That sounds great, It creates jobs. It makes founders wealthy. It creates new angel investors. It adds diversity to the community and more founder fame to highlight at events and in the press. It adds logos to mini venture funds and it puts cities on the veritable startup map. Again, not bad, but it’s hard to argue that it doesn’t perpetuate the cycle of small outcomes. It won’t attract huge VC funds. It won’t create the gravitational pull necessary to attract the world’s best talent and it won’t get you closer to being anything like Silicon Valley. It will help create a vibrant community. It will be fun. It will provide tons of chum for service professionals.
I live in Columbus and it’s no exception to the typical startup hungry city with a slight case of multiple personalities.
There’s lots of great activity around the idea of entrepreneurship. Lots of micro-capital being poured into solid businesses from wealthy individuals and public economic development funds. In parallel, there are a handful of companies here with the potential to become multi-billion dollar companies. They’re fighting vigorously for talent and market share, as they should. They’re building world class technology. They’re getting funding by large VC funds with the vision to build massive companies.
By virtue of where my life has taken me, I’m in the build massive companies camp. Before Columbus I lived in Baltimore. In Baltimore I was in the “startup community” camp. I did everything I could to propel entrepreneurship. I invested in companies. I built and sold solid small businesses. I built non-profits, an incubator, the list goes on. It wasn’t until I met Mark Kvamme and Chris Olsen until I changed my mind about what I wanted to do. Mark and Chris moved to Columbus from SV, where they worked at Sequoia, to start a large venture fund focused on building massive companies in the Midwest. Their idea was that the region was underserved, yet full of great opportunity and endless potential. They are pioneers in the Midwest and have truly gone all in on the idea that they’re going to build massively important companies just like the ones with all the fame on the West Coast. One of the most important things they have to do is teach great people how to think bigger. I bought in to their vision and they taught me to think bigger. I decided to move to Columbus and build a company to fix some of the biggest problems in the health care industry.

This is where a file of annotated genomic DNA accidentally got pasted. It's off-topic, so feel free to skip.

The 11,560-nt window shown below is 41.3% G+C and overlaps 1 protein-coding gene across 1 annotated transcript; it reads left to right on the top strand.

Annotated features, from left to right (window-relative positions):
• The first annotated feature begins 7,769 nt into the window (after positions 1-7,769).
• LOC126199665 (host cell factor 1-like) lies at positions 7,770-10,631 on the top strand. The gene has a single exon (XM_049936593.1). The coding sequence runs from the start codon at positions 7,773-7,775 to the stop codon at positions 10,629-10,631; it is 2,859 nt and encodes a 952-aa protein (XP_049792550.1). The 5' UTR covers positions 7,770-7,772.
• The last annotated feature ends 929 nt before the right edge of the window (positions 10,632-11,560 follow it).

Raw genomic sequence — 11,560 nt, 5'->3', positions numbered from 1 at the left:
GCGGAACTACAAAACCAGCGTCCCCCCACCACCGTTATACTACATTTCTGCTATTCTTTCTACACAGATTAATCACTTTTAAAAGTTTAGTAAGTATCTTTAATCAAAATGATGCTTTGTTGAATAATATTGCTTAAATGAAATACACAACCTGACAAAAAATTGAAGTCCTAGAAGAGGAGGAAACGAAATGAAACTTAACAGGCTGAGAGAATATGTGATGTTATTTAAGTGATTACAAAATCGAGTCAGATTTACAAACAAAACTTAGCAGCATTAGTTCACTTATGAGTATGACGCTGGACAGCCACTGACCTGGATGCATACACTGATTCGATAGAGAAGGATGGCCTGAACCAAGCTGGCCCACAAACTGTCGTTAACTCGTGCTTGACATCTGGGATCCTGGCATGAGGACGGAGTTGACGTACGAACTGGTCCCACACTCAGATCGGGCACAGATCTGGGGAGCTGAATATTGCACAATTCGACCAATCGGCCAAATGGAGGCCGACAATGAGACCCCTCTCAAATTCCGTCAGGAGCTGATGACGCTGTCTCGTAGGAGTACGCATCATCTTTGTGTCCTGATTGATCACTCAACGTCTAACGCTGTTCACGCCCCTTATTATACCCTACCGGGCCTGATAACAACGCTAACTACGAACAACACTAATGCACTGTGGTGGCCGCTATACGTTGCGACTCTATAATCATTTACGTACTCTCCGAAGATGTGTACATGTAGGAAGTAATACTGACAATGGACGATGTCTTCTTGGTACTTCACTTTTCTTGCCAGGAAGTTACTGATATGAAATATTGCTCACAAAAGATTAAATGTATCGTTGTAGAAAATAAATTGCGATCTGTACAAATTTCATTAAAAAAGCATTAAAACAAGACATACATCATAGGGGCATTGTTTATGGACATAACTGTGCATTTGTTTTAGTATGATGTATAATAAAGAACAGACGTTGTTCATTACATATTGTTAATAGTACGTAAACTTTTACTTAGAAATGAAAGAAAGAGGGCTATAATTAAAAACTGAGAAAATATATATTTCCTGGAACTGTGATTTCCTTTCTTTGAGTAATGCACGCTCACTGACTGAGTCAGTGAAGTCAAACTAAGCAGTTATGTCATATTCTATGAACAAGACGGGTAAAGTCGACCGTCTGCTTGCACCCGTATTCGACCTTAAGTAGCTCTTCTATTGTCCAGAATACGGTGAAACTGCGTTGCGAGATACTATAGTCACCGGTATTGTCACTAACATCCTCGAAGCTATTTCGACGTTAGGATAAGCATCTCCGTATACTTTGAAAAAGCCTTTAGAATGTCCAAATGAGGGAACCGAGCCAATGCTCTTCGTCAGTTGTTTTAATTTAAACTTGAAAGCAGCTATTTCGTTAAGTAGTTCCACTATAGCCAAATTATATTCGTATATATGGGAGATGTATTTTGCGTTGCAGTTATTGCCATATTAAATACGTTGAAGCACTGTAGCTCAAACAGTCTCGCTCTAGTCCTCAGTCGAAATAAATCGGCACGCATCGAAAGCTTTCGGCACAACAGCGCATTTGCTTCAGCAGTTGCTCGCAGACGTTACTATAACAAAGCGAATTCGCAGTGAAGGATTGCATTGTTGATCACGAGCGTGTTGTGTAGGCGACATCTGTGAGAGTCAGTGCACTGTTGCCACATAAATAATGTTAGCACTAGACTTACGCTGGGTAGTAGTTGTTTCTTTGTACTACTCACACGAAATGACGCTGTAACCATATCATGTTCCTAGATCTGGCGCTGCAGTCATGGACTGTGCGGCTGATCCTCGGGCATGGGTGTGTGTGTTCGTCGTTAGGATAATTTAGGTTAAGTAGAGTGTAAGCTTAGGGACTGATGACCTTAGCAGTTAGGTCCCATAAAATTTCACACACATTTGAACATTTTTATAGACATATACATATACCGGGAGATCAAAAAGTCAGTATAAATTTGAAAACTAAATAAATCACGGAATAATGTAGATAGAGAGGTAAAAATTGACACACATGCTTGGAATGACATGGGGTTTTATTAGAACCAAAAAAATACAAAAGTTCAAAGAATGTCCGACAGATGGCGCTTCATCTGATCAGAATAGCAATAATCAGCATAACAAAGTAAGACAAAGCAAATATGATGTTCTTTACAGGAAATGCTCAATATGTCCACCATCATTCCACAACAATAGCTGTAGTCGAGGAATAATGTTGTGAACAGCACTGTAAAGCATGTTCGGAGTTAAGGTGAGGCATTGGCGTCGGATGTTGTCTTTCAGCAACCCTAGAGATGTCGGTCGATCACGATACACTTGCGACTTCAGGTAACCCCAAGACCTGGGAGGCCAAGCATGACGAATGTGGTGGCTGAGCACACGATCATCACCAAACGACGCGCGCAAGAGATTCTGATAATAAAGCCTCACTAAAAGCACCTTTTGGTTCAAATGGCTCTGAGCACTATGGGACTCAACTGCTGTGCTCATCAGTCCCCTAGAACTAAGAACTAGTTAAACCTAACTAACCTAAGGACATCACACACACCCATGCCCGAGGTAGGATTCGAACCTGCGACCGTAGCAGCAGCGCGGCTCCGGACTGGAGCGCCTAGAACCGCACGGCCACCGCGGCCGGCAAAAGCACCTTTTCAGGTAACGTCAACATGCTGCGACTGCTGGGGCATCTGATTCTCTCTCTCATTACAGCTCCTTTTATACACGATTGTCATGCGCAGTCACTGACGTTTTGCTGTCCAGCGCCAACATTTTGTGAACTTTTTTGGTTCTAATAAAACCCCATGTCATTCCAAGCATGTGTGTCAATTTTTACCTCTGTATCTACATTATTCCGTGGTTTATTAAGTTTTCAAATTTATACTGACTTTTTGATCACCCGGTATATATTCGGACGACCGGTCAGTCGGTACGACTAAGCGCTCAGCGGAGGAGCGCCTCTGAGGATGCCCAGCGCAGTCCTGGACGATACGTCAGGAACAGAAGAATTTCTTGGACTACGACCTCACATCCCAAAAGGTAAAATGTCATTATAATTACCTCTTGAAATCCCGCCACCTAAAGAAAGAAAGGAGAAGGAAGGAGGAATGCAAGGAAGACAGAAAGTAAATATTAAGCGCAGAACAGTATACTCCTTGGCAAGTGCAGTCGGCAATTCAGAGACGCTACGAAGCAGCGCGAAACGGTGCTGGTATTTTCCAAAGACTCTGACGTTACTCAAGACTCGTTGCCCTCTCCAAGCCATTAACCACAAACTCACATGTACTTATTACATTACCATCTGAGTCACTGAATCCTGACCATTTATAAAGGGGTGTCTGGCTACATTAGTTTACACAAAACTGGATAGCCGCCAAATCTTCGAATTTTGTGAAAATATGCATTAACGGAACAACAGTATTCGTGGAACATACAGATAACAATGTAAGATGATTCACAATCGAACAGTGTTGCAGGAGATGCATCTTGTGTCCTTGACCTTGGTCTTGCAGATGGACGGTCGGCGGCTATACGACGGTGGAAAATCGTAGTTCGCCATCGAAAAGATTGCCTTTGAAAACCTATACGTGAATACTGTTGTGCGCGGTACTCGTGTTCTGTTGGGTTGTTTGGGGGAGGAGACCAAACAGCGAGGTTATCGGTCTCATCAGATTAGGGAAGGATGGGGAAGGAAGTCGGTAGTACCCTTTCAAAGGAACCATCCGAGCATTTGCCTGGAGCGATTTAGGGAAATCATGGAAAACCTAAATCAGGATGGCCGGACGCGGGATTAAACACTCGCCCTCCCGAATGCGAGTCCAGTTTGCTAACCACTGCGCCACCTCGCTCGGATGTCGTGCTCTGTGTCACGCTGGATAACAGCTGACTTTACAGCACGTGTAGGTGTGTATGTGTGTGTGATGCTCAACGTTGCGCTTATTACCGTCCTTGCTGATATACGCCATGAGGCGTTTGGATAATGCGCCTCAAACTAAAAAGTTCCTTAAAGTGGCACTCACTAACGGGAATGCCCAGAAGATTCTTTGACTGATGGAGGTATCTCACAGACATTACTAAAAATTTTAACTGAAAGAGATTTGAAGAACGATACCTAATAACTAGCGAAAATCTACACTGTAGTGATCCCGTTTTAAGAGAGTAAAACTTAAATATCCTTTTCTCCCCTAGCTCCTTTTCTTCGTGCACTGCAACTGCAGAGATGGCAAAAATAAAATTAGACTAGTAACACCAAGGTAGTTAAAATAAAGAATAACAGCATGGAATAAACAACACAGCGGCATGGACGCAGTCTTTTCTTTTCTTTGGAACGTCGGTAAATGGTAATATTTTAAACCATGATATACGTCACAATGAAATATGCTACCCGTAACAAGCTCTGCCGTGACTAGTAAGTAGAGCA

So now that I’m here and building CrossChx with my co-founder Brad Mascho, I’m observing the startup efforts from a different foxhole. The view is very different and my perspective has changed. Selfishly, I want Columbus to be all about building huge impact companies that change industries. I want to see new titans emerge. Since I was one of them, I can’t help but to respectfully and empathetically support the entrepreneurs building small market companies, the events, the incubators, the micro VC funds. But deep down inside I really want all the best people to work to help us build CrossChx. I want the best founders to join us and will for better or worse constantly push them to think bigger.
It’s not that I don’t have a healthy respect for entrepreneurship. It’s because I didn’t come to Columbus to build small things. I didn’t come here to perpetuate small outcomes.
I came here to create a global ID for each patient, to give patients access to all their health data despite which provider they visit, to make health care a better experience full stop. I want to change health care forever. To do that we have to build a massive, nationwide company, we have to recruit an army of the brightest people and we have to be stubborn about our larger than life vision.
So if you’re an entrepreneur and we run into each other around town and you tell me about the solid small market company you’re building; I’ll listen and provide advice where I can, but know that in the back of mind I’d rather have you and your best people on my team.